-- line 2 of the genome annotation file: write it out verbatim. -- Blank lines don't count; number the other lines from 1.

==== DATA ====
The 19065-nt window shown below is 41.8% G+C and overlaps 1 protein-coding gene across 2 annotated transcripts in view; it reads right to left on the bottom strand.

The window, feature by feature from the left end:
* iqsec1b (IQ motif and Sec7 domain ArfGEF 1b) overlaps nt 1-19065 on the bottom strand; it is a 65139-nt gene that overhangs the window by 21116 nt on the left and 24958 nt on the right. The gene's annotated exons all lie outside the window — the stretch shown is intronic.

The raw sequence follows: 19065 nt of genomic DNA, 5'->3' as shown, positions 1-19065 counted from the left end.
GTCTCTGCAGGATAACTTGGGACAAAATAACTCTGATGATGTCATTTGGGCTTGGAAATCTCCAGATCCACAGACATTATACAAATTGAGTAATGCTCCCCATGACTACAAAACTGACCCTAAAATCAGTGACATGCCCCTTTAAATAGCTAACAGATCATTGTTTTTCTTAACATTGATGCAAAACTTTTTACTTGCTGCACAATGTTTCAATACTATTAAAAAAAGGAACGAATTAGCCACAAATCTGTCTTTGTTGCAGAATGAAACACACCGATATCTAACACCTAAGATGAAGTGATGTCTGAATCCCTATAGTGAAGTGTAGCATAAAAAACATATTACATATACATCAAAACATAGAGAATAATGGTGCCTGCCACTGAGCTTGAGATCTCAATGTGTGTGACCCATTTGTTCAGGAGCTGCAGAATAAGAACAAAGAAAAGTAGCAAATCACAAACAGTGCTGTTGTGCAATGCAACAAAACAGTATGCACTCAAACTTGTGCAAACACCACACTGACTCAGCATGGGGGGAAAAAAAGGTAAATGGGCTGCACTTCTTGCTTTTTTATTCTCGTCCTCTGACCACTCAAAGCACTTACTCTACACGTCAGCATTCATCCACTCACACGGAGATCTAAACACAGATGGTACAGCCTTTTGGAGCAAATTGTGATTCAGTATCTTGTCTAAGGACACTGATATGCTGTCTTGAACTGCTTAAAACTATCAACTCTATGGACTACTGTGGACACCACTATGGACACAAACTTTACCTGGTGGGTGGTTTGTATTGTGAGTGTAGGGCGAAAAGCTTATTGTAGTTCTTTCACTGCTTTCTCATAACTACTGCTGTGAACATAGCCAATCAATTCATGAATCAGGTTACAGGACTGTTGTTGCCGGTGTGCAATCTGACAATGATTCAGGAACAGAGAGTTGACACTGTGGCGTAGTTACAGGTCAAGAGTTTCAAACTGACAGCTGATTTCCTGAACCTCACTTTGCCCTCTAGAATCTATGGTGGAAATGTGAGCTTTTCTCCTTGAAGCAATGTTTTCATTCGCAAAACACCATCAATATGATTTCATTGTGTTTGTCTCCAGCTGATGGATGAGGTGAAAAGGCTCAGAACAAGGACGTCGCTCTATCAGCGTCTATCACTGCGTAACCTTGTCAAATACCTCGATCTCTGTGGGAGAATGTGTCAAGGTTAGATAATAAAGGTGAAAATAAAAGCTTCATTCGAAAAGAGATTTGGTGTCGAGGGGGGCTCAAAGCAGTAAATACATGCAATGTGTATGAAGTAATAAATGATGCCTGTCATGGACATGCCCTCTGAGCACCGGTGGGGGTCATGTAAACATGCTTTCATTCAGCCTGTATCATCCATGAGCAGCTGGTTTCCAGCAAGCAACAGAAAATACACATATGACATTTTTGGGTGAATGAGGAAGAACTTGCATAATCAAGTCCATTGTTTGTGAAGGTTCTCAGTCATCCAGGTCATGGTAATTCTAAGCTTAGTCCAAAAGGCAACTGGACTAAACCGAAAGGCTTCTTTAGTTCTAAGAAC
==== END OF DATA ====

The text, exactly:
The window, feature by feature from the left end: